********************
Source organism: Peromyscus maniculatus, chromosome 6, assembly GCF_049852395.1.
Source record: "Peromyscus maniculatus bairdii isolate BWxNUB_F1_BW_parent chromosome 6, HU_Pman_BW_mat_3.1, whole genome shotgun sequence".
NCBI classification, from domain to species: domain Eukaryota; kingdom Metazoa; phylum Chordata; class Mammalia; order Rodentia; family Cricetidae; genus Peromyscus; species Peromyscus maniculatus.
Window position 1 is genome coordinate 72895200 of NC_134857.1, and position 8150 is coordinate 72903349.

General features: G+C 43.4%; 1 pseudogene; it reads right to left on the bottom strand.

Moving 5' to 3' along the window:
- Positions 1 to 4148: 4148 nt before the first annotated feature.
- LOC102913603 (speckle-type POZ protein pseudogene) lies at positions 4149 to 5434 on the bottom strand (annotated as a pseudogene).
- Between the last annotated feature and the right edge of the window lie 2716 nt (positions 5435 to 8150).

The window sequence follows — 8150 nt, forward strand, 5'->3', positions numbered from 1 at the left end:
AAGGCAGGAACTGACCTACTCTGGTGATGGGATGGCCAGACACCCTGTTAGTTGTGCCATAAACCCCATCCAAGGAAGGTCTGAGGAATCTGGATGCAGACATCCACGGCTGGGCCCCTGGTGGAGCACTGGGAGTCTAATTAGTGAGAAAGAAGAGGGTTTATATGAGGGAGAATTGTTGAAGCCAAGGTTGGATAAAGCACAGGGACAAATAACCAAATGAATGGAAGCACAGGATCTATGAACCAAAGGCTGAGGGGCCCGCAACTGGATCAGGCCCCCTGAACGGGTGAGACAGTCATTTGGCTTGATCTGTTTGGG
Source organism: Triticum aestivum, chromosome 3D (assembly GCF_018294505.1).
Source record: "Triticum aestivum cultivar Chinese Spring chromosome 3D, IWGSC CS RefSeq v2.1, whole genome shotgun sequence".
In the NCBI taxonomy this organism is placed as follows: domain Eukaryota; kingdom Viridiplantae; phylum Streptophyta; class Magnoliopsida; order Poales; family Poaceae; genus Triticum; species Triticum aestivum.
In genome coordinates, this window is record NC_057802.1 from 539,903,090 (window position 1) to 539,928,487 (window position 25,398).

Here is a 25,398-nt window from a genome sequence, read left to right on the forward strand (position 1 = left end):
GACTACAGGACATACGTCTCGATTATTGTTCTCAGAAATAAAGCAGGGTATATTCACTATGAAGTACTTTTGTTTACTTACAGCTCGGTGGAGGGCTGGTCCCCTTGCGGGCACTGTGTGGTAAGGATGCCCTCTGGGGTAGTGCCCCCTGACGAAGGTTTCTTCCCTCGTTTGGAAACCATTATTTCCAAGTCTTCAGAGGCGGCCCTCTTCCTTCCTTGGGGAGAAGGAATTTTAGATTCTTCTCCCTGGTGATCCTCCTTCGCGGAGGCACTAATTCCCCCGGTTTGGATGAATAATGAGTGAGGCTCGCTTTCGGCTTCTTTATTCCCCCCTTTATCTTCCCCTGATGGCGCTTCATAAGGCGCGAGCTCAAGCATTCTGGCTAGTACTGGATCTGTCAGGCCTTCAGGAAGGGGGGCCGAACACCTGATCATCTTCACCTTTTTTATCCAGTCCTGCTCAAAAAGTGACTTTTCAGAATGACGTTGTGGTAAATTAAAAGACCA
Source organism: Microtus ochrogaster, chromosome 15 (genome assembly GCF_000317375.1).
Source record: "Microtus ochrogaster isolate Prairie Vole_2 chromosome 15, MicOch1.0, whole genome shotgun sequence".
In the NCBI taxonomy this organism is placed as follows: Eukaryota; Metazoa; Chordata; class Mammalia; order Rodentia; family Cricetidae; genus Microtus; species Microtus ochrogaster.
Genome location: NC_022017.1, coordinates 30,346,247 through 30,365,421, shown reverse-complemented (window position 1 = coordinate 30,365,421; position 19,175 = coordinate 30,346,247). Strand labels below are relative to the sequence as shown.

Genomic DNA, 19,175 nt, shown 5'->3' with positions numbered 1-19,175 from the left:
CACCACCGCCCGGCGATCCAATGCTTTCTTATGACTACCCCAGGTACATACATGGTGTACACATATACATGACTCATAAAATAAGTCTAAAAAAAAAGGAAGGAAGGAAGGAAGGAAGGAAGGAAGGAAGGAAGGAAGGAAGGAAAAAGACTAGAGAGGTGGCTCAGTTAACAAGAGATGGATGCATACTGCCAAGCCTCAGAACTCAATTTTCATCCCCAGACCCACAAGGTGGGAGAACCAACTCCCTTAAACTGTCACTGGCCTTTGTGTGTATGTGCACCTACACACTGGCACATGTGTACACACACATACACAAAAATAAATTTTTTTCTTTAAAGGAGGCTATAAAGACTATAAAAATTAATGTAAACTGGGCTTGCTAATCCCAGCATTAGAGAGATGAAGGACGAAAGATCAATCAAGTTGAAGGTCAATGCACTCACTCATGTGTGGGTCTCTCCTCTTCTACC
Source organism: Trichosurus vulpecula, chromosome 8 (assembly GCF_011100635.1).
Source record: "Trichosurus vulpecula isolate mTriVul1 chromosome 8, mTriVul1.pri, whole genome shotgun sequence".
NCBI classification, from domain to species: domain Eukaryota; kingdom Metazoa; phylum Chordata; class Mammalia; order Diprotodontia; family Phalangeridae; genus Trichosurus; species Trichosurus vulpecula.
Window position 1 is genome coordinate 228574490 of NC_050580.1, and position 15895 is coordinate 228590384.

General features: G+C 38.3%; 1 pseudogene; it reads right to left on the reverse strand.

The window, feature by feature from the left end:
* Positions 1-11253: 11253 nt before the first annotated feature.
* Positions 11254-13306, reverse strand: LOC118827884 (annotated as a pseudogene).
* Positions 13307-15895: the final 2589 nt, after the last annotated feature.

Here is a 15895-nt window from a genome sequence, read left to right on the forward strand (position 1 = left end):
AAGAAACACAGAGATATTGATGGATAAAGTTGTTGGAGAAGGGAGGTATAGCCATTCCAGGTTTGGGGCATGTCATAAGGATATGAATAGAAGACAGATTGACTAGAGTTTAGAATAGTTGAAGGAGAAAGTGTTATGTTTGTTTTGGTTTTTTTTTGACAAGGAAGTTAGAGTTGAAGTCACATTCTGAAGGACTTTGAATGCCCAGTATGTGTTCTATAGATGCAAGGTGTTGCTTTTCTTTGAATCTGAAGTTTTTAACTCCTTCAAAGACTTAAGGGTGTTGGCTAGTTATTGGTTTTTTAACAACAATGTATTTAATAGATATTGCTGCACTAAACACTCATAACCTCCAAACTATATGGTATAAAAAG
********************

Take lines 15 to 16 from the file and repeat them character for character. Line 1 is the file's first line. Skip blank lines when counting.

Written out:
In genome coordinates, this window is record NC_057802.1 from 539,903,090 (window position 1) to 539,928,487 (window position 25,398).

Here is a 25,398-nt window from a genome sequence, read left to right on the forward strand (position 1 = left end):